The Flood Relief Permit system has been extended until March 27 enabling 36.5-metre double road trains access to Perth freight depots under escort from Northam and down Greenmount Hill to Roe Highway.
So far, 188 convoys of up to four road trains involving a total of 282 vehicles have accessed Roe Highway from Northam since the special conditions started on February 2.
In the past, 36.5m road trains have had to break down to single trailers or 27.5m combinations at Northam to complete the journey into Perth.
The new measures were put in place to help mitigate impacts caused by the January floods in South Australia which severely disrupted road and rail freight movements.
At the same time, the state government is allowing the movement of 36.5m road trains up Greenmount Hill, carrying fresh fruit and vegetables for the eastern states’ market.
The special permit is open to any transport operator carrying refrigerated perishables only, with one SA-based company having expressed interest and likely to begin eastbound haulage next week.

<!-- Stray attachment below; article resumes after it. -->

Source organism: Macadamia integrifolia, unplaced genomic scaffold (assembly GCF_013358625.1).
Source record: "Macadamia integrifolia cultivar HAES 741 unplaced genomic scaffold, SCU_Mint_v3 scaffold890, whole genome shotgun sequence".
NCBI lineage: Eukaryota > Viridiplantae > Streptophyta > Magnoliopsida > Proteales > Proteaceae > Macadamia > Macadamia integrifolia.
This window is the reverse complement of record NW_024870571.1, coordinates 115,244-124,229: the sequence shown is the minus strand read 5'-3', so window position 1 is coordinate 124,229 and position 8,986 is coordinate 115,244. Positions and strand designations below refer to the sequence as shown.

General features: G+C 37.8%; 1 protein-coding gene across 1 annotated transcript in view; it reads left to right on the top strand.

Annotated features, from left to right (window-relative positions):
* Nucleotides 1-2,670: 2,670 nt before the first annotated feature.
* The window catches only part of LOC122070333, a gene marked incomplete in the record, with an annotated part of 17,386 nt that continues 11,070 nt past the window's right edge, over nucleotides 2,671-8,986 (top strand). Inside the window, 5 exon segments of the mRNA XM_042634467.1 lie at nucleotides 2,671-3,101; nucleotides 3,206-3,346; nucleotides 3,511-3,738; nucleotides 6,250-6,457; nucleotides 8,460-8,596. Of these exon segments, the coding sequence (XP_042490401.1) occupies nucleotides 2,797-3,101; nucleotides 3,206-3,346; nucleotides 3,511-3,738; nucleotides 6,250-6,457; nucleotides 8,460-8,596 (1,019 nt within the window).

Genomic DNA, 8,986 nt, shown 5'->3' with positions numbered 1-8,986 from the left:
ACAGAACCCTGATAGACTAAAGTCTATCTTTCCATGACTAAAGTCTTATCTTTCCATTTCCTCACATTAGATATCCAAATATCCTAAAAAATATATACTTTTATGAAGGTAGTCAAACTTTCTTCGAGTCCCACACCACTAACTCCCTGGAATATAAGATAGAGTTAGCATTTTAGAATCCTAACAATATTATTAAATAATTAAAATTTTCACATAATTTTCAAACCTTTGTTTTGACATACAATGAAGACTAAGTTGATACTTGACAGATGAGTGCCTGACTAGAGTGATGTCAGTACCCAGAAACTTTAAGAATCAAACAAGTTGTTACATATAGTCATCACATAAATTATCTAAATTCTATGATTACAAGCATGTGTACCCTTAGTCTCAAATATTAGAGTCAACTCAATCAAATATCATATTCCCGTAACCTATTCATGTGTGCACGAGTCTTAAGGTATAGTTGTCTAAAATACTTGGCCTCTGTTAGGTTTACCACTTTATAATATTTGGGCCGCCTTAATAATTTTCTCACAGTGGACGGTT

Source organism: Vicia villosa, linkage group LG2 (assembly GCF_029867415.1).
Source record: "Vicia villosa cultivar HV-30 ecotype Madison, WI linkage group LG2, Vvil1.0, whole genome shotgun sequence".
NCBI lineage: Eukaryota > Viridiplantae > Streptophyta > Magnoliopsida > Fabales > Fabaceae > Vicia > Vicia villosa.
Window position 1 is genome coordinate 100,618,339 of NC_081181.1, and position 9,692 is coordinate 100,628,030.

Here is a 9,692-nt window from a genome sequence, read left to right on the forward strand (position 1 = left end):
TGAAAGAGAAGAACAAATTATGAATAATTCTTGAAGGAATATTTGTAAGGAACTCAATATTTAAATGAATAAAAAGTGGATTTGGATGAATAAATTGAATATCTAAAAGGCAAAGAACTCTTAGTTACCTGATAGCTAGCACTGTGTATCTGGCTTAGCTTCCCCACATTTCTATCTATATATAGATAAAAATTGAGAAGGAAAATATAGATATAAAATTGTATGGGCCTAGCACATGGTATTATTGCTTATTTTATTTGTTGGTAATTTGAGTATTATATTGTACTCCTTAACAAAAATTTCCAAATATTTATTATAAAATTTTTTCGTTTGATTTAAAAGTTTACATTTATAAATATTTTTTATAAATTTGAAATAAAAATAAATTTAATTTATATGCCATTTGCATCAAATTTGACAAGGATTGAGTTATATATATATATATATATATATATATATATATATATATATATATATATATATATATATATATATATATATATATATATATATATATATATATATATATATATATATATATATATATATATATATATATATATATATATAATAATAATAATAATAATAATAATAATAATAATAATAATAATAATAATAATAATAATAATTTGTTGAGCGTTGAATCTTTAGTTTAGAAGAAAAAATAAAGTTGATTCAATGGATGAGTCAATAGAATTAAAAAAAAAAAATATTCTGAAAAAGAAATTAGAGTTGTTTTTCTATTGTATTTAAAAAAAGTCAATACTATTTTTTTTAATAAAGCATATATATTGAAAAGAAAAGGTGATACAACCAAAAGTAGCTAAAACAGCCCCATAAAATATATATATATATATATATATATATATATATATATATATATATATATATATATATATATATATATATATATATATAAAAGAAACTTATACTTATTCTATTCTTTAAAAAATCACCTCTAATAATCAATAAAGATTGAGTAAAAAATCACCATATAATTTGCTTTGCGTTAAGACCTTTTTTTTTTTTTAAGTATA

“We have allowed these longer road trains access to Greenmount Hill eastbound for the first time after carefully considering the safety of the heavy vehicles involved and the safety of all road users,” said Transport Minister Rita Saffioti.
Permits will be issued under strict regulation, including:
- trucks drive up Greenmount Hill only between the hours of 10am and 2pm;
- they carry product that does not compete with rail freight; and
- the prime movers are equipped with the latest in safety technology including in-cabin fatigue monitoring systems.
Since February 2, Western Australia has allowed 53.5m road trains to operate from the SA border to Kalgoorlie, where they are off-loaded onto rail or broken down into 36.5m combinations, again as part of the Flood Relief Permit system.
This finished on March 13 following a decision by the National Heavy Vehicle Regulator to end these operations in SA on that date.
Earlier this month the McGowan government announced the establishment of a taskforce to examine the state’s shipping industry and supply chains, following the disruption caused by the flooding of the east-west rail line.